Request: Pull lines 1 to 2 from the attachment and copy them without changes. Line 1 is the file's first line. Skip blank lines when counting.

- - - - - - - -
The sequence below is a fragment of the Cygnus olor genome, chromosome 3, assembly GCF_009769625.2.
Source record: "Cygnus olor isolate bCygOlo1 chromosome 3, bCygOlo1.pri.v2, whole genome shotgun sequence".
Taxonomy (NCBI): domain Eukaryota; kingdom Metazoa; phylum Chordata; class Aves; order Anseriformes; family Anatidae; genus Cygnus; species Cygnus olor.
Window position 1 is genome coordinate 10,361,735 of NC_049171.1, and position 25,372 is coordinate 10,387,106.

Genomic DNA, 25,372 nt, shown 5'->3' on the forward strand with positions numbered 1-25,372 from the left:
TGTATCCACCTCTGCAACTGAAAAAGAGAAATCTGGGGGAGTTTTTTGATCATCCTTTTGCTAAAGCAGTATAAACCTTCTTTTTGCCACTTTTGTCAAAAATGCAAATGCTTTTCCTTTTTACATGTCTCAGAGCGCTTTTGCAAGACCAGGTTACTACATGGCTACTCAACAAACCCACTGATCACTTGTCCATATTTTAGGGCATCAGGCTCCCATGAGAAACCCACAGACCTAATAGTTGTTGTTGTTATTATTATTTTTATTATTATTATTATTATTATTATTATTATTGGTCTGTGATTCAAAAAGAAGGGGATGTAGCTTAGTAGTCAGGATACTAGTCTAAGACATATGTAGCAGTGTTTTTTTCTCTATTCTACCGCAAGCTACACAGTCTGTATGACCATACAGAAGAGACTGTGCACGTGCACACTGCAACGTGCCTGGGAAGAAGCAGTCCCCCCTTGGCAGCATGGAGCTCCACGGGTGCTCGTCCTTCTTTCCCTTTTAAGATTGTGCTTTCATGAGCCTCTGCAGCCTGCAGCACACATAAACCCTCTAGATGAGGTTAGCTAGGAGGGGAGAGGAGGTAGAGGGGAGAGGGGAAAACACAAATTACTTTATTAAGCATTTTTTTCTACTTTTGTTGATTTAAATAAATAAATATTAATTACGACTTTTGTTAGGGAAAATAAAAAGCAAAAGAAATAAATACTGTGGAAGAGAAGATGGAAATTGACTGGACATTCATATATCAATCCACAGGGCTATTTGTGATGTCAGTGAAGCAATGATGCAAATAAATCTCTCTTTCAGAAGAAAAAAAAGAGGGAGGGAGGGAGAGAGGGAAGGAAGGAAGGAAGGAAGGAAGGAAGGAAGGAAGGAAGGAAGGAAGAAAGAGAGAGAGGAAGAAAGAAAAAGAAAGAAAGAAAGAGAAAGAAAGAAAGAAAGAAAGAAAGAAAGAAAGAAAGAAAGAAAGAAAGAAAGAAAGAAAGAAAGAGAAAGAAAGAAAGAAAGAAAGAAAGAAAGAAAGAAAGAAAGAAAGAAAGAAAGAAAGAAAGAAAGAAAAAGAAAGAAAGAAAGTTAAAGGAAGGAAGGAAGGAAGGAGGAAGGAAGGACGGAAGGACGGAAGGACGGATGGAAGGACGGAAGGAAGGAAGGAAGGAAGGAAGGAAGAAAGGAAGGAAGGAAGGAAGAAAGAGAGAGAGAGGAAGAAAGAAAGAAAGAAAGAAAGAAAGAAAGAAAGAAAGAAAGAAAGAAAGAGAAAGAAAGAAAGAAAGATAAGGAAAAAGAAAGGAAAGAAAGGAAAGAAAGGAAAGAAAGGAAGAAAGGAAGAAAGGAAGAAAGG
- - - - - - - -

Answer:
The sequence below is a fragment of the Cygnus olor genome, chromosome 3, assembly GCF_009769625.2.
Source record: "Cygnus olor isolate bCygOlo1 chromosome 3, bCygOlo1.pri.v2, whole genome shotgun sequence".